Grief to Joy
Lord, I thank You that though You have departed, Your Spirit remains with me.
Read JOHN 16:16–24
16 Jesus went on to say, “In a little while you will see me no more, and then after a little while you will see me.”
17 At this, some of his disciples said to one another, “What does he mean by saying, ‘In a little while you will see me no more, and then after a little while you will see me,’ and ‘Because I am going to the Father’?” 18 They kept asking, “What does he mean by ‘a little while’? We don’t understand what he is saying.”
19 Jesus saw that they wanted to ask him about this, so he said to them, “Are you asking one another what I meant when I said, ‘In a little while you will see me no more, and then after a little while you will see me’? 20 Very truly I tell you, you will weep and mourn while the world rejoices. You will grieve, but your grief will turn to joy. 21 A woman giving birth to a child has pain because her time has come; but when her baby is born she forgets the anguish because of her joy that a child is born into the world. 22 So with you: Now is your time of grief, but I will see you again and you will rejoice, and no one will take away your joy. 23 In that day you will no longer ask me anything. Very truly I tell you, my Father will give you whatever you ask in my name. 24 Until now you have not asked for anything in my name. Ask and you will receive, and your joy will be complete.
New International Version (NIV)
Holy Bible, New International Version®, NIV® Copyright ©1973, 1978, 1984, 2011 by Biblica, Inc.® Used by permission. All rights reserved worldwide.
How easy do you find waiting for something that you have been promised?
On the face of it, it seems strange that John records this conversation with puzzled disciples (16–19). The phrase “a little while” occurs seven times, and there has been much discussion about precisely what Jesus means here. When will he come back? Is he referring to the resurrection, the
coming of the Spirit or the second coming? Certainly, we can understand their bewilderment and sadness at his announcement. How can their Master’s departure be for their good?
Jesus offers an illustration of a woman in labor whose pain, seen to be eminently worthwhile, is forgotten after the birth (21). This may echo Old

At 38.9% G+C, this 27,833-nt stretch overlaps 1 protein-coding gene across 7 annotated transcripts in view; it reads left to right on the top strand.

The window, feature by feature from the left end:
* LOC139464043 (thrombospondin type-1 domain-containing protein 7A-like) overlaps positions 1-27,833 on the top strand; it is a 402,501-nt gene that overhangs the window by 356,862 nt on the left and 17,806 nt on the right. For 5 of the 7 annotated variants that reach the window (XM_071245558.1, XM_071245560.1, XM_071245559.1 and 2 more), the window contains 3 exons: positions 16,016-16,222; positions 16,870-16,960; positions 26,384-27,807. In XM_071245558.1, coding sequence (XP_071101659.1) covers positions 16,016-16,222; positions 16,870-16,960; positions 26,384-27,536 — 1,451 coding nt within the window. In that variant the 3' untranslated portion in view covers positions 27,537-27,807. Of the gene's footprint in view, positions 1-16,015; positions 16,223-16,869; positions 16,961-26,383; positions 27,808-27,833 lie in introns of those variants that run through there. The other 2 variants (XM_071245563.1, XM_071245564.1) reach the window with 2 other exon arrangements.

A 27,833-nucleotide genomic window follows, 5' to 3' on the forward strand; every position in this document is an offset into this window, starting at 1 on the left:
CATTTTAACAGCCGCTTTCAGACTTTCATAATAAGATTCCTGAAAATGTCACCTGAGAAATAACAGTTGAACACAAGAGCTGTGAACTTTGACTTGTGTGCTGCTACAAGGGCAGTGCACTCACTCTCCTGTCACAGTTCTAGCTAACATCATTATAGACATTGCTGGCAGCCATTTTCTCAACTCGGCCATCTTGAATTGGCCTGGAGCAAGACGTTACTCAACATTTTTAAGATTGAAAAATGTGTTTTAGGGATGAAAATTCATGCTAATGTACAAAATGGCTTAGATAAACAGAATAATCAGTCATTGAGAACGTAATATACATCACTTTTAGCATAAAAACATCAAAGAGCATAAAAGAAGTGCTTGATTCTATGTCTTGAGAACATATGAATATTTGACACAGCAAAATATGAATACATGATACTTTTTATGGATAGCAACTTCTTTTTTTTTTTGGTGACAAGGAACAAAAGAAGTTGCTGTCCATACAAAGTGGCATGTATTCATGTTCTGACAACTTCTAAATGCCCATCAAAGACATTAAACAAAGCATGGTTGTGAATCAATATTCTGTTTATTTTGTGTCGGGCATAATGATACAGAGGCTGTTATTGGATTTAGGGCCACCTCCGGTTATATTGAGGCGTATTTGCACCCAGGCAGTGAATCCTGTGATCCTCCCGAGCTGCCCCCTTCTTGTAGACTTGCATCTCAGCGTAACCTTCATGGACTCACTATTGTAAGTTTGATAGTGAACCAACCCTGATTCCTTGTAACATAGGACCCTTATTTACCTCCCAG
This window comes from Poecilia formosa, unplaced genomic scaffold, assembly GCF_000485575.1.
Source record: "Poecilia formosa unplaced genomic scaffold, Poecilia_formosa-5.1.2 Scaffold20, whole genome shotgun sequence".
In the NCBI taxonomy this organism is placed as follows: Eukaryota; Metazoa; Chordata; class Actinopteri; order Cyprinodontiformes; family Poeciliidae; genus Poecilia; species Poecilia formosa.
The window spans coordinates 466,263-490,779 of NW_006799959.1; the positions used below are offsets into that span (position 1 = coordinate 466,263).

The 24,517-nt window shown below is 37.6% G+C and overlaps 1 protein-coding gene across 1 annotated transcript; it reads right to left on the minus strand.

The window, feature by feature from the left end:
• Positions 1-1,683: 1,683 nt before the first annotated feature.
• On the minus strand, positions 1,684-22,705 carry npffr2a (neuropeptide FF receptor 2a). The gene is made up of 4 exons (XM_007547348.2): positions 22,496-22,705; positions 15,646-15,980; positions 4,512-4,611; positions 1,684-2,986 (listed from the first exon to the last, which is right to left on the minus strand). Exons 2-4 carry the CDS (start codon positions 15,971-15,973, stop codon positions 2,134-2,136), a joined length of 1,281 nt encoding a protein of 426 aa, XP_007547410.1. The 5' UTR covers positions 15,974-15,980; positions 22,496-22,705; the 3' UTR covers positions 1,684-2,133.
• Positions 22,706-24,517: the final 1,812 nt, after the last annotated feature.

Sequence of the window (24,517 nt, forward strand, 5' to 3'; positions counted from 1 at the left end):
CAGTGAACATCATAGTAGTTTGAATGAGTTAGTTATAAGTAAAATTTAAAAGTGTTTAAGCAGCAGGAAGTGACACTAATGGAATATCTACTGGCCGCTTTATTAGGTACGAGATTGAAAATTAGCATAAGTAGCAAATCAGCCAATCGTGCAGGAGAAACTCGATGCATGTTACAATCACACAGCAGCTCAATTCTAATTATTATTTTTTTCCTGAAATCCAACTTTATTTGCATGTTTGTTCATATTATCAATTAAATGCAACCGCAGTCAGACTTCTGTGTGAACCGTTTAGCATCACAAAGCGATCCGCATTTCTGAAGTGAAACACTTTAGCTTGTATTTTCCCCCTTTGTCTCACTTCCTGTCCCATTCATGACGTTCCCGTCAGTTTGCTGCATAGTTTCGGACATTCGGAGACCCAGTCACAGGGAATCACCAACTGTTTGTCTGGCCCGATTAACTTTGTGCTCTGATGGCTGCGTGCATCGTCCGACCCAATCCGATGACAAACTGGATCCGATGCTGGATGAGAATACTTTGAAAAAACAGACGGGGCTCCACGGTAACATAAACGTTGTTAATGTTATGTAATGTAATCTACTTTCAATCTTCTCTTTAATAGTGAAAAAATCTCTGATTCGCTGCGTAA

Testament verses which combine a reference to “a little while” with the anticipation of resurrection for God’s people and judgment for God’s enemies (e.g., Isa. 13:6–9). The disciples may be plunged into a brief painful period akin to the moment of birth, but with Jesus’ death and resurrection a new world will be born. John wants us to appreciate that this is not merely a matter
of trouble approaching, but that things will turn out fine in the end. When in a few chapters we come to the cross and then to the resurrection, we’ll encounter a visible indication that God’s new world is really being established—something unique and amazing! Their joy is compounded as the
Holy Spirit descends upon them after Jesus ascends to his Father. This will enhance their prayer life (24) and will deepen their joy.
Suffering that morphs into joy is a familiar theme in the New Testament. For example, Peter stresses how our living hope sustains us in the midst of suffering. (1 Pet. 1:3–7). Pain for the Lord will lead to a joy that no one will take away (22).
Consider how Peter shows how our love and faith should lead us to inexpressible joy, not least through the salvation which is ours through the cross and resurrection (1 Pet. 1:8,9).
Lord, show me that Your purposes transcend my understanding, especially concerning my spiritual development.